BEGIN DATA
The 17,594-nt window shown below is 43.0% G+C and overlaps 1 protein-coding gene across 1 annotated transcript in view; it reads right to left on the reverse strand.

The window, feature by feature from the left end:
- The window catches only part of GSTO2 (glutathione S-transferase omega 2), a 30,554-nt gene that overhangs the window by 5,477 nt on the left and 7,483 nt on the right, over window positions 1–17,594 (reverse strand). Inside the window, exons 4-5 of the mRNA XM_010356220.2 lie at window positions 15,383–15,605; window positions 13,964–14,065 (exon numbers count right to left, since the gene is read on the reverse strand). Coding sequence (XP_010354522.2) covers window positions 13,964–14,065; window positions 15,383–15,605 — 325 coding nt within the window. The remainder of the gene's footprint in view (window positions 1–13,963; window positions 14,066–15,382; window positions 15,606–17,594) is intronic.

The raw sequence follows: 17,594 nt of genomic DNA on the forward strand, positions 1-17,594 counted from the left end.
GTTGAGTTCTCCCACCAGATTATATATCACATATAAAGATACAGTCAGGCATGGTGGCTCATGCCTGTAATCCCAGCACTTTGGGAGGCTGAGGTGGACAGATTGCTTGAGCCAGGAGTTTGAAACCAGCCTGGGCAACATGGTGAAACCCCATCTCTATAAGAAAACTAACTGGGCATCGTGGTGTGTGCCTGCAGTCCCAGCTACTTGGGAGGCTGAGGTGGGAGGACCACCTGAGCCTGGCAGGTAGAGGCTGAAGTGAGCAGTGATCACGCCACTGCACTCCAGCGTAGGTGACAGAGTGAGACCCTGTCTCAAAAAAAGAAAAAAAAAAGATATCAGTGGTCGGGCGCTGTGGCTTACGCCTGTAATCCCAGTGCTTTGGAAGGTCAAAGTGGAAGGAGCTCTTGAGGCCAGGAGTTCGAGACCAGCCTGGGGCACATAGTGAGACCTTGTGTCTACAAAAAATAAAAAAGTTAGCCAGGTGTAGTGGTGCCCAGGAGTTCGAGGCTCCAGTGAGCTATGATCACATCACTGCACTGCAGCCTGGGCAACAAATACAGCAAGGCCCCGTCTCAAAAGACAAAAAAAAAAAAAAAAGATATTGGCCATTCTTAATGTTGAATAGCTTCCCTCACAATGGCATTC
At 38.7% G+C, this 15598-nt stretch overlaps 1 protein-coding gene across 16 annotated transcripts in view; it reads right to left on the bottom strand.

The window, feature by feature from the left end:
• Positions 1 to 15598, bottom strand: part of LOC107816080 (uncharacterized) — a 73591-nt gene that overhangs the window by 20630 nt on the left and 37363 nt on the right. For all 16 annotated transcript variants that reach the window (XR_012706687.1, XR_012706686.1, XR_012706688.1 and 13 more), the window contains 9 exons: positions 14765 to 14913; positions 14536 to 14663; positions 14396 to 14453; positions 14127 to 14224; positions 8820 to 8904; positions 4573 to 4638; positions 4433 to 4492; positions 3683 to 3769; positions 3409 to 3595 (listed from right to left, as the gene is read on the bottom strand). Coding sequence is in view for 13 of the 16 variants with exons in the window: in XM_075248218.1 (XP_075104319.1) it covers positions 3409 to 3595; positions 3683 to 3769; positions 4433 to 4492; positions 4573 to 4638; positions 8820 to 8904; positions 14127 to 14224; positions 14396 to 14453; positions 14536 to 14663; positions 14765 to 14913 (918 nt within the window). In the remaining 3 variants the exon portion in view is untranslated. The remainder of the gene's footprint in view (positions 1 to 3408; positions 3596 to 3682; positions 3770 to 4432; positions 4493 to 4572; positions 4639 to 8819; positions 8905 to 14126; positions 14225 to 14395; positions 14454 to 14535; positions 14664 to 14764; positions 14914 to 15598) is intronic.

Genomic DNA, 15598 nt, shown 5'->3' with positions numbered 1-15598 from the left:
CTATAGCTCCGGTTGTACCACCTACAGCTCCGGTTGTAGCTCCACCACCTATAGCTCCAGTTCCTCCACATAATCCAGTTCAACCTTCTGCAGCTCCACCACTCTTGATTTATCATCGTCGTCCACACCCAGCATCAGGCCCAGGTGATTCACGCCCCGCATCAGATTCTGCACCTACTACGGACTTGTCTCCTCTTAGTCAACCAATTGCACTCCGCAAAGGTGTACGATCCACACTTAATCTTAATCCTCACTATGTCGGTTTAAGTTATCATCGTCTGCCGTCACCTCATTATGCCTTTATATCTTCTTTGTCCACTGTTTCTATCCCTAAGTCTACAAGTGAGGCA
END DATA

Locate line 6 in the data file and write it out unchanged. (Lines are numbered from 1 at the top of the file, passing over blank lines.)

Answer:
At 38.7% G+C, this 15598-nt stretch overlaps 1 protein-coding gene across 16 annotated transcripts in view; it reads right to left on the bottom strand.